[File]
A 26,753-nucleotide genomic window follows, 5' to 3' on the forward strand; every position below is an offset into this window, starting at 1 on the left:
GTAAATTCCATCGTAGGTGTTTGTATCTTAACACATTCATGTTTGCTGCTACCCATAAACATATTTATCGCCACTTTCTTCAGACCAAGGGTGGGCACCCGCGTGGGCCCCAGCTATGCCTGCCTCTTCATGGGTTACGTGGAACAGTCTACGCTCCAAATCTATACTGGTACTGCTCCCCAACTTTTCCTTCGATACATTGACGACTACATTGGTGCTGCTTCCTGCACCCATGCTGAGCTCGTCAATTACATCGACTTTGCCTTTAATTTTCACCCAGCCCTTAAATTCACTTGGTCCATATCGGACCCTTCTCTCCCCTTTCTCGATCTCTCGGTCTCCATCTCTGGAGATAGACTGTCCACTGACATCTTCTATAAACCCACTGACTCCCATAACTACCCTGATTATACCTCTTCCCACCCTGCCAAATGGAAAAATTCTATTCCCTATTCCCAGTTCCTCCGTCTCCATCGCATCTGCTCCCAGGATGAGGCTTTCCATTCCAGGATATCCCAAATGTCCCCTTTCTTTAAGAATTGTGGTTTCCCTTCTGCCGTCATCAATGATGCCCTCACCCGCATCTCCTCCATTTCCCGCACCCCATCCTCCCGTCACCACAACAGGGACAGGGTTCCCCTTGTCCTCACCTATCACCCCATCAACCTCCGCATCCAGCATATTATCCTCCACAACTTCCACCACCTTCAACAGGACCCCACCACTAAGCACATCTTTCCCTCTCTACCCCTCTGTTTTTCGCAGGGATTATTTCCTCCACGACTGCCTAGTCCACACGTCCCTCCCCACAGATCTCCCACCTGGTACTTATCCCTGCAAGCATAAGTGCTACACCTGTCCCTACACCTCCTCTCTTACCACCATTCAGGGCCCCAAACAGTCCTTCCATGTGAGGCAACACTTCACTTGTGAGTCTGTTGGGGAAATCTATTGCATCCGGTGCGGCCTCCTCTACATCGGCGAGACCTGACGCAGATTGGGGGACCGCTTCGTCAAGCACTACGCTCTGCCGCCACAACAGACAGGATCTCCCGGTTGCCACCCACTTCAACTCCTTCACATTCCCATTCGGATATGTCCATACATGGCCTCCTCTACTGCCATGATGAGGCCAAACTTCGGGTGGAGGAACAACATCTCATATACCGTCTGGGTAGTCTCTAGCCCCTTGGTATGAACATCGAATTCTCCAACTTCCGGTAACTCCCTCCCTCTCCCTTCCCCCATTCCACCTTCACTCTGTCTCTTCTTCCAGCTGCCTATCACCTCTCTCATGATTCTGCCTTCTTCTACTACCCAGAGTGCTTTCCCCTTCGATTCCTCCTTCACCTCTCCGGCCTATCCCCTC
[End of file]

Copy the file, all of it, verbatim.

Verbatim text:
A 26,753-nucleotide genomic window follows, 5' to 3' on the forward strand; every position below is an offset into this window, starting at 1 on the left:
GTAAATTCCATCGTAGGTGTTTGTATCTTAACACATTCATGTTTGCTGCTACCCATAAACATATTTATCGCCACTTTCTTCAGACCAAGGGTGGGCACCCGCGTGGGCCCCAGCTATGCCTGCCTCTTCATGGGTTACGTGGAACAGTCTACGCTCCAAATCTATACTGGTACTGCTCCCCAACTTTTCCTTCGATACATTGACGACTACATTGGTGCTGCTTCCTGCACCCATGCTGAGCTCGTCAATTACATCGACTTTGCCTTTAATTTTCACCCAGCCCTTAAATTCACTTGGTCCATATCGGACCCTTCTCTCCCCTTTCTCGATCTCTCGGTCTCCATCTCTGGAGATAGACTGTCCACTGACATCTTCTATAAACCCACTGACTCCCATAACTACCCTGATTATACCTCTTCCCACCCTGCCAAATGGAAAAATTCTATTCCCTATTCCCAGTTCCTCCGTCTCCATCGCATCTGCTCCCAGGATGAGGCTTTCCATTCCAGGATATCCCAAATGTCCCCTTTCTTTAAGAATTGTGGTTTCCCTTCTGCCGTCATCAATGATGCCCTCACCCGCATCTCCTCCATTTCCCGCACCCCATCCTCCCGTCACCACAACAGGGACAGGGTTCCCCTTGTCCTCACCTATCACCCCATCAACCTCCGCATCCAGCATATTATCCTCCACAACTTCCACCACCTTCAACAGGACCCCACCACTAAGCACATCTTTCCCTCTCTACCCCTCTGTTTTTCGCAGGGATTATTTCCTCCACGACTGCCTAGTCCACACGTCCCTCCCCACAGATCTCCCACCTGGTACTTATCCCTGCAAGCATAAGTGCTACACCTGTCCCTACACCTCCTCTCTTACCACCATTCAGGGCCCCAAACAGTCCTTCCATGTGAGGCAACACTTCACTTGTGAGTCTGTTGGGGAAATCTATTGCATCCGGTGCGGCCTCCTCTACATCGGCGAGACCTGACGCAGATTGGGGGACCGCTTCGTCAAGCACTACGCTCTGCCGCCACAACAGACAGGATCTCCCGGTTGCCACCCACTTCAACTCCTTCACATTCCCATTCGGATATGTCCATACATGGCCTCCTCTACTGCCATGATGAGGCCAAACTTCGGGTGGAGGAACAACATCTCATATACCGTCTGGGTAGTCTCTAGCCCCTTGGTATGAACATCGAATTCTCCAACTTCCGGTAACTCCCTCCCTCTCCCTTCCCCCATTCCACCTTCACTCTGTCTCTTCTTCCAGCTGCCTATCACCTCTCTCATGATTCTGCCTTCTTCTACTACCCAGAGTGCTTTCCCCTTCGATTCCTCCTTCACCTCTCCGGCCTATCCCCTC